If this sounds like you, check out the more detailed, full post on PSJD (rolling deadline).


Job’o'th’Week (Entry-Level Edition) — 2015-2016 PSJD Fellow

Help Wanted Photo: Brenda Gottsabend – CC License

Alright! This week’s entry-level Job’o’th’Week is…my own! Every year, NALP hires a recent law graduate to help strengthen PSJD’s services. Every Fellow is different, but we all try to bring a job-seeker’s perspective to the task of maintaining and improving PSJD. There are many aspects to this job, and anyone with ideas for improving the way we develop our content, communicate with our users, or educate students about career development should consider applying. (My predecessor, Ashley Matthews, made great strides developing our social media presence. I’m focusing my time on trying to improve the website’s inner workings.)

I believe in PSJD. It’s a vital resource for law students and lawyers trying to figure out a much less straightforward area of the legal market (public interest jobs) that simultaneously receives less attention from careers professionals because there are fewer public positions than private ones. I hope you agree. If you have an interest in our work, I encourage you to apply.

Check out the full post on PSJD (application deadline: March 6, 2015).


PSJD Public Interest News Digest – January 16, 2015

by Christina Jackson, NALP Director of Public Service Initiatives & Fellowships

Happy Friday everyone!

Here are the week’s headlines:

  • US federal government launches 2015 Workforce Recruitment Program for candidates with disabilities;
  • New endowment supports professional development and diversity efforts at University of Arkansas School of Law;
  • Prairie provinces contemplating overhaul of legal services delivery;
  • CA State Bar provides grant to start incubator;
  • Legal Aid of Marin launches lawyer referral service;
  • IU Maurer School of Law names first Director of IP Clinic;
  • Spotlight on Public Service Servants;
  • Super Music Bonus!

The summaries:

January 12, 2015 -The Workforce Recruitment Program (WRP) is a recruitment and referral program that connects employers nationwide with university students and recent graduates with disabilities to internships or permanent jobs.  Individuals must work with their schools, who register with the program.  For details on how the program works, see the WPR website.

January 12, 2015 – “University of Arkansas School of Law alumnus and Walmart executive Jeff Gearhart and his wife, Lisa Gearhart, have created an endowed fund to enhance academic and professional development opportunities that advance diversity in the legal profession. The Gearhart Family Endowed Diversity Support Initiative was established through a $200,000 gift from the couple.”  “The initiative will support programs such as internships, student travel to conferences and competitions, and expanded diversity education. It will complement existing diversity initiatives at the School of Law.”  (University of Arkansas Newswire)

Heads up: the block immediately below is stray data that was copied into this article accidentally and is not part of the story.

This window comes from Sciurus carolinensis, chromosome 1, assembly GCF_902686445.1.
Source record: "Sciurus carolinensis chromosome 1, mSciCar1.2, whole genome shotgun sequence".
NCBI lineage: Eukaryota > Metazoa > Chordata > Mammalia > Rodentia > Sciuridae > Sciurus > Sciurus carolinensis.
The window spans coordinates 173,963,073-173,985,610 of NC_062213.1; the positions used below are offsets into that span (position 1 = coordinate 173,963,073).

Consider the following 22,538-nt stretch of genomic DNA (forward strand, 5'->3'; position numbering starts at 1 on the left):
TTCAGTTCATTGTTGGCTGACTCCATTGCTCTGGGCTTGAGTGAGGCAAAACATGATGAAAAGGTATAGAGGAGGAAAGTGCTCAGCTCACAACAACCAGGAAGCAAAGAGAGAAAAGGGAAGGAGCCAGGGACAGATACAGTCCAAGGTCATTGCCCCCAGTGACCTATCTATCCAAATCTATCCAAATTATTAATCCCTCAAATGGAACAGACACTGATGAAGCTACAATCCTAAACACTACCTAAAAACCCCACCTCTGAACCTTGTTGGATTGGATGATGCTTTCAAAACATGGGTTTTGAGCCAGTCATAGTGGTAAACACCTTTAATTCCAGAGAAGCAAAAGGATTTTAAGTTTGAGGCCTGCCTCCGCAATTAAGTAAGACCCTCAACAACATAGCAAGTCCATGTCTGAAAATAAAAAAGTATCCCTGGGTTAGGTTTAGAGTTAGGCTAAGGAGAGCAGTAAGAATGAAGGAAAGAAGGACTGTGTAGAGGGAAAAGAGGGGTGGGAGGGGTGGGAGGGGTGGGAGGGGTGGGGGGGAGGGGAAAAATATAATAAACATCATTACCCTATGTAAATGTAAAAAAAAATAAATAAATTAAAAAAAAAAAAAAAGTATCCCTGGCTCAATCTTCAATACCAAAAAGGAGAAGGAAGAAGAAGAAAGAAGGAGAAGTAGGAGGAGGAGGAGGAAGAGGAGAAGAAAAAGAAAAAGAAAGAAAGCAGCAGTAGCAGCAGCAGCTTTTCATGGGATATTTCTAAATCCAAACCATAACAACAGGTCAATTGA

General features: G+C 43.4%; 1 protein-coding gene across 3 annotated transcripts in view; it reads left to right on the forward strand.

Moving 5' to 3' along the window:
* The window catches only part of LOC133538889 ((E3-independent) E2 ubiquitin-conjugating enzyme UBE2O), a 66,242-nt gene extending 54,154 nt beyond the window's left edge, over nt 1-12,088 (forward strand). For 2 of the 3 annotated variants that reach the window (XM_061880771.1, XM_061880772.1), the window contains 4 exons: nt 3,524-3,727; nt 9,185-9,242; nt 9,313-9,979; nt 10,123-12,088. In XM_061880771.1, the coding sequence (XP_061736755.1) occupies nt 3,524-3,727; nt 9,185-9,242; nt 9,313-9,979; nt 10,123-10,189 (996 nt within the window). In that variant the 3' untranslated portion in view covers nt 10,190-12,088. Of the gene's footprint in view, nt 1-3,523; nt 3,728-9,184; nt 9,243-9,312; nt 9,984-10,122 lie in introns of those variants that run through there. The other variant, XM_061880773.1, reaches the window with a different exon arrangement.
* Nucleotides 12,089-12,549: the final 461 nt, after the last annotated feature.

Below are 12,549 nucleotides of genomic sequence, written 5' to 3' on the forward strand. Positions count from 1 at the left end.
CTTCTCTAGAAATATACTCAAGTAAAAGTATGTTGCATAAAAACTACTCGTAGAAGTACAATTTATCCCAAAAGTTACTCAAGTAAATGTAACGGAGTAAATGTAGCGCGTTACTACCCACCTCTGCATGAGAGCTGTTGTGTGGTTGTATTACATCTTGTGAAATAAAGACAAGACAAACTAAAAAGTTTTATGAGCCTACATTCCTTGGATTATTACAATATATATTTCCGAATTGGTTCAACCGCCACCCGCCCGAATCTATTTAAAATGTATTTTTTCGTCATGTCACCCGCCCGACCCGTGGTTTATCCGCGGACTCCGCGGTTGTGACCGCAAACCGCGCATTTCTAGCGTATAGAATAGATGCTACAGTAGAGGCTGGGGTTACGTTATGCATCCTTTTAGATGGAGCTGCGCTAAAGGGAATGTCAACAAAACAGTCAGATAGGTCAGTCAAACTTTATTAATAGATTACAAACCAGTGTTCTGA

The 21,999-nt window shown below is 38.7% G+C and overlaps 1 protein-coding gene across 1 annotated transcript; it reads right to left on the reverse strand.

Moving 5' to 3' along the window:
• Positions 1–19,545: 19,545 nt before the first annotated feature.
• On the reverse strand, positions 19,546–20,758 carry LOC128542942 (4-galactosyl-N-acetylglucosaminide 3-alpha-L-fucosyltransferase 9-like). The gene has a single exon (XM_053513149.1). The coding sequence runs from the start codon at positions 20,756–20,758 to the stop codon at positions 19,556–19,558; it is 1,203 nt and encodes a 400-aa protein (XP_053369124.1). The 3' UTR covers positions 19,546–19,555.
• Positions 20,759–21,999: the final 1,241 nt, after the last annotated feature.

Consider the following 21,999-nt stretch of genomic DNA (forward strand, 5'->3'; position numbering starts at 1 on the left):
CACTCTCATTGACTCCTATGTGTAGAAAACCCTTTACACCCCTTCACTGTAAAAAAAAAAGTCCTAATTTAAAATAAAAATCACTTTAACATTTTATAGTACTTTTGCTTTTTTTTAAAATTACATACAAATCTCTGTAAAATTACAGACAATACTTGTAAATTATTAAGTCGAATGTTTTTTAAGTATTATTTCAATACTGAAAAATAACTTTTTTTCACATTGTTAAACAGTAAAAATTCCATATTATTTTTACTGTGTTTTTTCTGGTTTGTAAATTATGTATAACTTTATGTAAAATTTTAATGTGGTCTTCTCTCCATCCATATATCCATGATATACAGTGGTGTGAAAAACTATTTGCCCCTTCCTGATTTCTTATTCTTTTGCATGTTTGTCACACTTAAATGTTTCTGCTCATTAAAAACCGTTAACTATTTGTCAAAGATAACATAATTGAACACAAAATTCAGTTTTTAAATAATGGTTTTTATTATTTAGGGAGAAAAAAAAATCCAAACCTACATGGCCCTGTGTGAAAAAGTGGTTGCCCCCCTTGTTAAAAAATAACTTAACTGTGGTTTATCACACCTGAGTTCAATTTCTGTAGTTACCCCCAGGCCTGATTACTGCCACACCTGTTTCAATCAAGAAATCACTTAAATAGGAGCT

January 12, 2015 – “Putting your affairs in order might one day be as simple as another stop at Costco or the Alberta Motor Association, the dean of the University of Alberta’s law school says.  With seismic shifts already shaking the American and Commonwealth legal profession, Alberta has joined the Canadian conversation about changes in technology and service delivery that could improve access to legal services, break the virtual monopoly held by lawyers and radically change how and where legal advice is given.”  “In September, the Law Society of Alberta began working with partner societies in Saskatchewan and Manitoba to contemplate an overhaul of the delivery of legal services on the Prairies. Potential changes include rules around ownership of firms and the enhanced use of technology and paralegals.”  Alternatives to the traditional legal office are being considered across Canada, and changes may occur as soon as 2016.  (Edmonton Journal)

January 12, 2015 – “The State Bar of California’s Commission on Access to Justice has awarded a grant to Southwestern Law School, UCLA School of Law and Pepperdine University School of Law to establish a modest means incubator, a pilot program to help new attorneys launch and develop viable law practices serving modest means clients.
The law schools have partnered with local legal aid organizations and the Los Angeles County Law Library to create the Los Angeles County Incubator Consortium, through which 12 to 15 recent graduates –  four or five from each law school – will receive training in establishing law practices that provide legal services to low and modest income populations.”  (Southwestern Law School News)

January 13, 2015 – I have been in numerous discussions recently regarding lawyer referral services.  Here is one example of how the program could work.  “Legal Aid of Marin, a nonprofit based in San Rafael [CA], has launched a referral service to match litigants to qualified lawyers in relevant fields.  Under the service, called the Marin Lawyer Referral Service, residents pay trained volunteers $50 for each referral, and the lawyer agrees to provide a free 30-minute consultation. The participating lawyers are selected from a panel screened for experience and clean state bar records.”  (Marin Independent Journal)

January 15, 2015 – “The IU Maurer School of Law will bring in Norman Hedges as a new clinical associate professor of law and its first full-time director of Maurer’s intellectual property law clinic.  The clinic opened its doors in January 2014 to provide pro bono patent, trademark and intellectual property law counseling, according to an IU press release.”  (Indiana Daily Student)